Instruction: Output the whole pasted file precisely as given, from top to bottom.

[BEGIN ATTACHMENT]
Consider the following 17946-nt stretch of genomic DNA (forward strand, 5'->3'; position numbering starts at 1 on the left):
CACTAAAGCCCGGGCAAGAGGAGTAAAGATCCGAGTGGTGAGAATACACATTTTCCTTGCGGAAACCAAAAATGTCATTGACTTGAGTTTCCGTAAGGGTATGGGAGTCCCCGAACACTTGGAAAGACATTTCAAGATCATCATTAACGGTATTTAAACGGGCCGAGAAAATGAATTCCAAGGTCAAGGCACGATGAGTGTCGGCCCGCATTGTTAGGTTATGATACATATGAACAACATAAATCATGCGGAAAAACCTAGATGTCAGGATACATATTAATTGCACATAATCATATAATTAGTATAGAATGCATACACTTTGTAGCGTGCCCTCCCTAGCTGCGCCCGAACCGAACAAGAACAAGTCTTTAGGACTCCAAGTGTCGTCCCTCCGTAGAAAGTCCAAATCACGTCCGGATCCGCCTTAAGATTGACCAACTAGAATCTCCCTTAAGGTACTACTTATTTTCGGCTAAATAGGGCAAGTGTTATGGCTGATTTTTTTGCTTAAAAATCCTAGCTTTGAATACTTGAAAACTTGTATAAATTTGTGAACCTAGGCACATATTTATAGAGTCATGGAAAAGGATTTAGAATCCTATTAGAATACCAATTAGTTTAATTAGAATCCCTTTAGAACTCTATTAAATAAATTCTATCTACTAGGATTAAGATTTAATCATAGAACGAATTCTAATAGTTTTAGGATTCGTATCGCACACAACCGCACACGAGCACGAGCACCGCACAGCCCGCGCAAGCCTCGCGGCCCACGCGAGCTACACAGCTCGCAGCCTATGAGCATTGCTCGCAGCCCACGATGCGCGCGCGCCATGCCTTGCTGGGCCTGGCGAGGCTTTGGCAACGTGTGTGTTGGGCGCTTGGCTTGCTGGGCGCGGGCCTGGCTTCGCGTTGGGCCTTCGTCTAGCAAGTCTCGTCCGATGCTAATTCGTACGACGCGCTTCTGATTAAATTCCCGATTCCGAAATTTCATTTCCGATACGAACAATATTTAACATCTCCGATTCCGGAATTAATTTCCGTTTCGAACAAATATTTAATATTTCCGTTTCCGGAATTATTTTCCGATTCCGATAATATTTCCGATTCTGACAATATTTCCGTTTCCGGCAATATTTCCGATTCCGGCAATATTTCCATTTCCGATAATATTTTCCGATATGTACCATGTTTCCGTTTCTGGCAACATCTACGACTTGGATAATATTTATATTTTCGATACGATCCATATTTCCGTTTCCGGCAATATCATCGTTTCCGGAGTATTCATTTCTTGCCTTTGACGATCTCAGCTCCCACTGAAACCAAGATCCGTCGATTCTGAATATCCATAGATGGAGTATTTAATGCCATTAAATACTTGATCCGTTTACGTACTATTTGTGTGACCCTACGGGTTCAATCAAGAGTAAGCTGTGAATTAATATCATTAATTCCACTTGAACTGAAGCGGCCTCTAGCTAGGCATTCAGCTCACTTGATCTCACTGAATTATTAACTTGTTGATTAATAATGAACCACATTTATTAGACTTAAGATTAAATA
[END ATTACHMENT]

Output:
Consider the following 17946-nt stretch of genomic DNA (forward strand, 5'->3'; position numbering starts at 1 on the left):
CACTAAAGCCCGGGCAAGAGGAGTAAAGATCCGAGTGGTGAGAATACACATTTTCCTTGCGGAAACCAAAAATGTCATTGACTTGAGTTTCCGTAAGGGTATGGGAGTCCCCGAACACTTGGAAAGACATTTCAAGATCATCATTAACGGTATTTAAACGGGCCGAGAAAATGAATTCCAAGGTCAAGGCACGATGAGTGTCGGCCCGCATTGTTAGGTTATGATACATATGAACAACATAAATCATGCGGAAAAACCTAGATGTCAGGATACATATTAATTGCACATAATCATATAATTAGTATAGAATGCATACACTTTGTAGCGTGCCCTCCCTAGCTGCGCCCGAACCGAACAAGAACAAGTCTTTAGGACTCCAAGTGTCGTCCCTCCGTAGAAAGTCCAAATCACGTCCGGATCCGCCTTAAGATTGACCAACTAGAATCTCCCTTAAGGTACTACTTATTTTCGGCTAAATAGGGCAAGTGTTATGGCTGATTTTTTTGCTTAAAAATCCTAGCTTTGAATACTTGAAAACTTGTATAAATTTGTGAACCTAGGCACATATTTATAGAGTCATGGAAAAGGATTTAGAATCCTATTAGAATACCAATTAGTTTAATTAGAATCCCTTTAGAACTCTATTAAATAAATTCTATCTACTAGGATTAAGATTTAATCATAGAACGAATTCTAATAGTTTTAGGATTCGTATCGCACACAACCGCACACGAGCACGAGCACCGCACAGCCCGCGCAAGCCTCGCGGCCCACGCGAGCTACACAGCTCGCAGCCTATGAGCATTGCTCGCAGCCCACGATGCGCGCGCGCCATGCCTTGCTGGGCCTGGCGAGGCTTTGGCAACGTGTGTGTTGGGCGCTTGGCTTGCTGGGCGCGGGCCTGGCTTCGCGTTGGGCCTTCGTCTAGCAAGTCTCGTCCGATGCTAATTCGTACGACGCGCTTCTGATTAAATTCCCGATTCCGAAATTTCATTTCCGATACGAACAATATTTAACATCTCCGATTCCGGAATTAATTTCCGTTTCGAACAAATATTTAATATTTCCGTTTCCGGAATTATTTTCCGATTCCGATAATATTTCCGATTCTGACAATATTTCCGTTTCCGGCAATATTTCCGATTCCGGCAATATTTCCATTTCCGATAATATTTTCCGATATGTACCATGTTTCCGTTTCTGGCAACATCTACGACTTGGATAATATTTATATTTTCGATACGATCCATATTTCCGTTTCCGGCAATATCATCGTTTCCGGAGTATTCATTTCTTGCCTTTGACGATCTCAGCTCCCACTGAAACCAAGATCCGTCGATTCTGAATATCCATAGATGGAGTATTTAATGCCATTAAATACTTGATCCGTTTACGTACTATTTGTGTGACCCTACGGGTTCAATCAAGAGTAAGCTGTGAATTAATATCATTAATTCCACTTGAACTGAAGCGGCCTCTAGCTAGGCATTCAGCTCACTTGATCTCACTGAATTATTAACTTGTTGATTAATAATGAACCACATTTATTAGACTTAAGATTAAATA